Greentech Media broke news today of a prototype rooftop solar system made for simplicity, shipability, and affordability. The system is being developed by Armageddon Energy and is aptly called a "clover." The clover includes three hexagonal solar panels, a micro-inverter, and a triangular frame. It's lightweight (check out the regular folks below doing installation work) and can generate roughly 400 watts. The company just finished early stage testing and is readying a beta program for further testing.
Transportation is inextricably linked with (green) buildings. And for a number of reasons — peak oil, national security, price gouging, and concern for the environment — the current oil-based transportation system is dying. Its death started with hybrids, and to a certain extent, continued with natural gas vehicles. With the advent of electrical vehicles, we will all witness the slow, prolonged, and painful death of oil-based transportation. Tonight Dateline NBC gave us a glimpse of the next generation of transportation in Tesla Motors. The future of electrical cars is bright, but let's be clear: it's complicated, too.
This is ChargePoint, an electrical plug-in station that’s powered and monitored through a smart network. It was developed by Coulomb Technologies, who recently teamed up with Carbon Day Automotive to add a new little twist. Coulomb and CDA coupled the ChargePoint with a solar photovoltaic array to create one of the nation’s first Solar Plug-in Stations. These pictures show a Solar Plug-in Station provided for the City of Chicago. You may be interested in knowing that this Solar Plug-in Station was designed by Chicago’s own Adrian Smith + Gordon Gill Architecture (you know, the Eco-Bridge and Clean Technology Tower).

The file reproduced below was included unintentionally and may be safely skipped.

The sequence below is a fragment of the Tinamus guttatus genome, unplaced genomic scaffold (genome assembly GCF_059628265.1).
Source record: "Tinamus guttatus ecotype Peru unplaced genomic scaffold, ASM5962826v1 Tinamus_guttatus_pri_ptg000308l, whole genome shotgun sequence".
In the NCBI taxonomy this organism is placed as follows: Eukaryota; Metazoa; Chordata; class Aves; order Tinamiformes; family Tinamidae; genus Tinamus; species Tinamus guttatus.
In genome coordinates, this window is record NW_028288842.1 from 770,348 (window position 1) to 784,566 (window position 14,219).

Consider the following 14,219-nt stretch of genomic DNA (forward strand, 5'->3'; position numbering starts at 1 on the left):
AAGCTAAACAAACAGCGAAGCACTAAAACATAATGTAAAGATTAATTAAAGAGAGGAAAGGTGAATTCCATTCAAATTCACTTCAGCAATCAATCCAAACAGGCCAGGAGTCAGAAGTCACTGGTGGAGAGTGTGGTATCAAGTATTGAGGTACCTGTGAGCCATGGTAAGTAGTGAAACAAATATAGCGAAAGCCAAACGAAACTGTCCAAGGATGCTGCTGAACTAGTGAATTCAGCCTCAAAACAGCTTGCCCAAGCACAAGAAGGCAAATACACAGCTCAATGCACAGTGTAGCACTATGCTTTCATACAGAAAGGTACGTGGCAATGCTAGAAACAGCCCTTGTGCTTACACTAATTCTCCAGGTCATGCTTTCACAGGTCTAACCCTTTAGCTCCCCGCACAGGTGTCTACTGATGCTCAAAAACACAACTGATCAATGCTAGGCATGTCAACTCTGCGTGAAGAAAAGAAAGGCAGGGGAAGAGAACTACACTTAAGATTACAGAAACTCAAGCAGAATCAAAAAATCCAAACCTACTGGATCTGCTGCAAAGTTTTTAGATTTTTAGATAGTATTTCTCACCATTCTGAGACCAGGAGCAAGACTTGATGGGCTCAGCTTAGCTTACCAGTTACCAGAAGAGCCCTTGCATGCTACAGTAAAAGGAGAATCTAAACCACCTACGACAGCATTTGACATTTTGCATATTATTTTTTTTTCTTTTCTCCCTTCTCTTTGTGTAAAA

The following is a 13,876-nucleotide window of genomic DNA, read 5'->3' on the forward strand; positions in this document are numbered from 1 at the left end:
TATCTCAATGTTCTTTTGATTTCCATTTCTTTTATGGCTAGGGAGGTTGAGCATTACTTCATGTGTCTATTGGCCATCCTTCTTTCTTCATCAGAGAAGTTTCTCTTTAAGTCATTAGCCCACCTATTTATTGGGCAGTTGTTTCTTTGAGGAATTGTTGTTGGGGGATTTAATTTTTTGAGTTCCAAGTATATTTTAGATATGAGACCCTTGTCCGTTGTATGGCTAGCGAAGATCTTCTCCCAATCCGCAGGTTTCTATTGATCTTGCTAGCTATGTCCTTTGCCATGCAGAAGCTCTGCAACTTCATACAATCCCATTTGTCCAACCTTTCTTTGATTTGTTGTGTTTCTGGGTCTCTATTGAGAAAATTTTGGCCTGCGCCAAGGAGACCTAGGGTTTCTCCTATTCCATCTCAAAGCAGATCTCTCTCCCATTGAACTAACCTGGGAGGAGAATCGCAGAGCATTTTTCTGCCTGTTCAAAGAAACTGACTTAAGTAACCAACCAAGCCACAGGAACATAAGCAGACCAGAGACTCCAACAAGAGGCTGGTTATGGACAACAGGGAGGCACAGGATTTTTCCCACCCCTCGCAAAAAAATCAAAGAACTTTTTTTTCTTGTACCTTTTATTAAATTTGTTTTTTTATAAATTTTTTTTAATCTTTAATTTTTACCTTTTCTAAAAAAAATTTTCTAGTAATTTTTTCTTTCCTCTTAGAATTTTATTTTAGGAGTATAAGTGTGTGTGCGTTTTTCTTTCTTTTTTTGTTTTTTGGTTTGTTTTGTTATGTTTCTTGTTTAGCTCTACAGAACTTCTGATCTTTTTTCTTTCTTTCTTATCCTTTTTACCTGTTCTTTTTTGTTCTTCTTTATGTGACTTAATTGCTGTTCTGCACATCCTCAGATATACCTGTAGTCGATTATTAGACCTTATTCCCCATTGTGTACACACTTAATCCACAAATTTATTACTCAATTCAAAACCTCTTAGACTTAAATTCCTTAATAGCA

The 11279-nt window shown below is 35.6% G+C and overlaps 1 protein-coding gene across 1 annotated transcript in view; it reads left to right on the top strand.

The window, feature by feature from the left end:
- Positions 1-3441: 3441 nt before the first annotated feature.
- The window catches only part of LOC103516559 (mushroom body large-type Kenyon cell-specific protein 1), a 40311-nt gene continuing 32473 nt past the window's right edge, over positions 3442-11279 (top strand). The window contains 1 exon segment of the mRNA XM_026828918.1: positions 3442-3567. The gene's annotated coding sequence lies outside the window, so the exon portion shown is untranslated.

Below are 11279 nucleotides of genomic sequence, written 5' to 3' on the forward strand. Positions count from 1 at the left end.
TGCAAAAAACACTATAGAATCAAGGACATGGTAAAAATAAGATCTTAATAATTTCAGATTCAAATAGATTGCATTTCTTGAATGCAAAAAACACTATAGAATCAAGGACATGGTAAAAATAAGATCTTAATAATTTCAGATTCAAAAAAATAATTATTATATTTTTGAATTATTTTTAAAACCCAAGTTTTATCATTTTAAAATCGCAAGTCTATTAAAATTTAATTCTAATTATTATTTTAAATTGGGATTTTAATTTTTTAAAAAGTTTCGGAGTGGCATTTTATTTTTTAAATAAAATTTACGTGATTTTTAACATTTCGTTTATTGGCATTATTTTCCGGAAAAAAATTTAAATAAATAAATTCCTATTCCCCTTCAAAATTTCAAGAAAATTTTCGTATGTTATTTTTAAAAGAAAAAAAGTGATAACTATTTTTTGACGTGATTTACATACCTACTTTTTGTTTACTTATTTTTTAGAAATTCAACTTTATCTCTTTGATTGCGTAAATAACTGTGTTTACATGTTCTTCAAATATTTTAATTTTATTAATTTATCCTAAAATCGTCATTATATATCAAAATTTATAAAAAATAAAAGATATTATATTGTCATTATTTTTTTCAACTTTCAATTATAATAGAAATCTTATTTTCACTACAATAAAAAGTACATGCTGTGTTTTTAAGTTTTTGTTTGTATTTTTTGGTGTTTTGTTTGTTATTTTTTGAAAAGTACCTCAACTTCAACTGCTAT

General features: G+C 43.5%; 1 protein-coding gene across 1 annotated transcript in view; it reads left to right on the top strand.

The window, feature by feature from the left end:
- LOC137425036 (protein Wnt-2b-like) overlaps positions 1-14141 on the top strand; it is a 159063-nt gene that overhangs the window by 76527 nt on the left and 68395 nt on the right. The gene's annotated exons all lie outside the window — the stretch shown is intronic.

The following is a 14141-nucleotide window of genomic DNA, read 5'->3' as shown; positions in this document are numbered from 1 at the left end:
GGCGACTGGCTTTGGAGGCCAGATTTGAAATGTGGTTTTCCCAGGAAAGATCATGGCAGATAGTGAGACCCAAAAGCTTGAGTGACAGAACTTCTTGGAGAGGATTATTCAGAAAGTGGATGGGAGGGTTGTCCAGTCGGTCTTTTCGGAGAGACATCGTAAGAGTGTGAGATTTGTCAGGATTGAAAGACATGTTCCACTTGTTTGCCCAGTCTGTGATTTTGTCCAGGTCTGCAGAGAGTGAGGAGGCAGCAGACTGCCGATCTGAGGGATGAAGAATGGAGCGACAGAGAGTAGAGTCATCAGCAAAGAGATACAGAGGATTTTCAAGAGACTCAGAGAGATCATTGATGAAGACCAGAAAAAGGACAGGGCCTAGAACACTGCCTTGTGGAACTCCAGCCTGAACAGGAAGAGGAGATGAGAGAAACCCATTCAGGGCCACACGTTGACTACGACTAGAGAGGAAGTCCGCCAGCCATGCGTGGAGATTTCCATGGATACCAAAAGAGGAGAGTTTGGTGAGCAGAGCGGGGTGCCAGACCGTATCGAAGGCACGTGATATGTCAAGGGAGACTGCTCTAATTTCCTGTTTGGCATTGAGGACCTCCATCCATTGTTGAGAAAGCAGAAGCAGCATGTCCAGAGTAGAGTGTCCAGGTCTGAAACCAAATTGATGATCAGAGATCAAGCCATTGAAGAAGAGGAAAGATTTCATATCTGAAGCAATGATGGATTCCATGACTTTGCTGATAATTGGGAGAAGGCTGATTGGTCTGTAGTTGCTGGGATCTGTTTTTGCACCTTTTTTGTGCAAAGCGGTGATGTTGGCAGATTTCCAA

Solarsmith, a green building firm out of Santa Fe, New Mexico, recently helped Betsy Armstrong and Richard Barr build an eco-friendly, traditional southwest-style home in the foothills of Santa Fe. The residence's roof is filled with solar panels, which are tied into the grid, helping to heat water for the radiant floors, exercise pool and appliances. Excess energy is fed to neighboring homes.
With the glut of commercial space available today and the promise of stimulus money, some developers are looking at green building as a way to stand out. Brushing up on catch-phrases just isn't going to cut it; in the new construction space, they're competing with early adopters who have already embraced sustainable design, energy efficiency, and LEED and the like. They'll be competing with commercial projects like this.